Teen behavior problems linked to childhood stress

August 7, 2012 By Karene Booker

(Medical Xpress) -- Such behavior problems in adolescence as aggression and delinquency are linked to chronic stress in early childhood, which interferes with children's development of self-control, reports a Cornell study published online in April in Developmental Psychology.

To better understand the well-documented link between poverty and poor outcomes for children, the researchers analyzed data on , maternal responsiveness and child characteristics in 265 adolescents and their parents.

The longitudinal study found that early exposure to the multiple risks linked with poverty -- such as poor living conditions, separation from family, single parenting and violence -- negatively affects children's self-regulatory abilities, critical skills needed to plan and control attention and behavior toward one's goals. These risks compromised children's self-regulation directly as well as indirectly when mothers could not provide sensitive, nurturing care.

Lower self-regulation is, in turn, linked to more "externalizing" problems in adolescents, such as aggression and delinquency. "Internalizing" problems, such as depression and anxiety, were not similarly affected.

"Our research examines the additive effects of multiple stressor exposures, rather than the typical focus on single variables such as divorce, abuse or housing," said Gary W. Evans, the Elizabeth Lee Vincent Professor of in Cornell's College of Human Ecology. He conducted the study with lead author Stacey N. Doan, Ph.D. '10, assistant professor of psychology at Boston University, and Thomas Fuller-Rowell, Ph.D. '10, a Robert Wood Johnson postdoctoral fellow at the University of Wisconsin-Madison.

"One of the things that seems to do in children is damage the body's ability to regulate the system for handling environmental demands with consequences for physical and mental health," Evans said. "By teasing apart two major subtypes of psychological well-being, internalizing and externalizing, we have shown that their predictors operate differentially."

In other words, internalizing and externalizing problems may have different causes and be influenced by different factors. Temperament may be more predictive of internalizing problems, while environmental risk factors are more associated with externalizing problems, the authors say.

"Overall, our results suggest that while it may not always possible to increase income or reduce all risk factors, by improving parenting skills or child self-regulation abilities we may be able to ameliorate some of the effects of poverty on children's mental health," Doan said.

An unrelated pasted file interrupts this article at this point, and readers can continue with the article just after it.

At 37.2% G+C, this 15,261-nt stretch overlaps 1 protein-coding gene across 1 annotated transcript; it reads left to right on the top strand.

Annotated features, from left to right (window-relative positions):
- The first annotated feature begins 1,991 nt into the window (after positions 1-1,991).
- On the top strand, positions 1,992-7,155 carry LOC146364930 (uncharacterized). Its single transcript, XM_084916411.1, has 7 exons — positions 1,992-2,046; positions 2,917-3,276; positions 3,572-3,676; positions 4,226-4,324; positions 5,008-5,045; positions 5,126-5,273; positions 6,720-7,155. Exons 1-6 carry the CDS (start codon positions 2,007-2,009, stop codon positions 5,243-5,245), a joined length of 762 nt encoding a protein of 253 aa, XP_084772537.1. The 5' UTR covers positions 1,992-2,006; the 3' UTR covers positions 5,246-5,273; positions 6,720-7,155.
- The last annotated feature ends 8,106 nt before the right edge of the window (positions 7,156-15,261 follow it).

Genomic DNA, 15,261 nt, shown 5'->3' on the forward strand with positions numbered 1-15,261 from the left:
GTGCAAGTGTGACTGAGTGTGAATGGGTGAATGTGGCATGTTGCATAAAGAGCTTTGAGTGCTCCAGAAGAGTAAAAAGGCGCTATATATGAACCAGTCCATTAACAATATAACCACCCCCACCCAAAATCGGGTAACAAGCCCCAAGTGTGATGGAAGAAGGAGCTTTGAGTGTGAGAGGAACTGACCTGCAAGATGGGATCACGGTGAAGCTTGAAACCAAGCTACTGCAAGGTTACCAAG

This research was funded by the W.T. Grant Foundation, the John D. and Catherine T. MacArthur Foundation Research Network on Socioeconomic Status and Health, and the Robert Wood Johnson Foundation Health and Society Scholars Program.

Explore further: Chronic family turmoil and other problems cause physical changes

Related Stories

Chronic stress seems linked to achievement gap

January 31, 2011

(PhysOrg.com) -- Children in low-income families lag behind their higher-income counterparts on virtually all measures of achievement, and this gap tends to increase over time. There are many reasons why, but a Cornell environmental ...

Mom can buffer effects of stress on teen's memory

November 1, 2011

(Medical Xpress) -- Chronic stress in childhood can hurt children and teens physically, mentally and emotionally. However, having a sensitive, responsive mother can reduce at least one of these harmful effects, reports a ...

Study: Stressed kids more likely to become obese

January 31, 2012

(Medical Xpress) -- The more ongoing stress children are exposed to, the greater the odds they will become obese by adolescence, reports Cornell environmental psychologist Gary Evans in the journal Pediatrics (129:1).

Negative stereotypes about the poor hurt their health

July 30, 2012

(Medical Xpress) -- Adolescents who grow up in poverty are more likely to report being treated unfairly, and this perception of discrimination is related to harmful changes in physical health, reports a new Cornell study ...

Recommended for you

Psychosis associated with low levels of physical activity

August 25, 2016

A large international study of more than 200,000 people in nearly 50 countries has revealed that people with psychosis engage in low levels of physical activity, and men with psychosis are over two times more likely to miss ...

Sleep makes relearning faster and longer-lasting

August 22, 2016

Getting some sleep in between study sessions may make it easier to recall what you studied and relearn what you've forgotten, even 6 months later, according to new findings from Psychological Science, a journal of the Association ...

0 comments

Please sign in to add a comment. Registration is free, and takes less than a minute. Read more

Click here to reset your password.
Sign in to get notified via email when new comments are made.